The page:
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There’s a *ahem* interesting new trend online: the rise of the #milifan. Teenage girls who love (or pretend to love) Ed Miliband with the same ardour as fandom once turned on One Direction and Twilight. Yes, ha ha ha it’s very silly. Aren’t young girls silly, not taking politics seriously and pretending to fancy Ed Miliband who is (despite the media’s insistence on his background as a heartbreaker), not your typical heartthrob.

But the thing is, it’s easy to dismiss the #milifandom as teenage girls being silly, but it’s more. It’s young people harnessing the power of humour and the viral media (buzzfeed, vine, memes) in order to spread engagement with a politician who, if they don’t believe in him per se with whom they are at least less disillusioned than with the rest.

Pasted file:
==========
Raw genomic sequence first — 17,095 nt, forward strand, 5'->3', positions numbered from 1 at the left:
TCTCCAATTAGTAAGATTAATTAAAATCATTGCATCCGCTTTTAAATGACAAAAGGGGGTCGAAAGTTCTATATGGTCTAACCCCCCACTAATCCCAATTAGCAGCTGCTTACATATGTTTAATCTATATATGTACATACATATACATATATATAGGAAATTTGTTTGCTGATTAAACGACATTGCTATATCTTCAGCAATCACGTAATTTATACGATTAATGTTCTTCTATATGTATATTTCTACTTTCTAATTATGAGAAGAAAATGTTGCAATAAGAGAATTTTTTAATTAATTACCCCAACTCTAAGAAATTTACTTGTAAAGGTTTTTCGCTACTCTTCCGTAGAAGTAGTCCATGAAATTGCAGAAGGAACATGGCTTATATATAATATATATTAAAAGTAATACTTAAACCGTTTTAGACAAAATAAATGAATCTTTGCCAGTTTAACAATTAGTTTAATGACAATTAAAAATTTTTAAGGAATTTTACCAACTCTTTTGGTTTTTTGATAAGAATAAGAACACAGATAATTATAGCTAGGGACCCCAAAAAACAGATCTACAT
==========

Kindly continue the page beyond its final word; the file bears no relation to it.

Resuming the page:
And it seems to be having some political impact. The founder of the #milifandom has already convinced their parents to vote Labour instead of Tory.

Thing is, it’s easy to dismiss because it’s driven by young girls, but we shouldn’t underestimate the power of fandom. It’s fandom alone that made Fifty Shades of Grey such a meteoric success. It’s fan hysteria that seems to have made (and unmade) One Direction. What if the power of internet social media could also be turned to shape the political world, to make sure that the young generation had its own voice? Sure, Milifandom is a joke, but it’s also powerful.

I’ll be interested to see how it plays out in the polls of May 7th. If more young people vote, it can only be a good thing.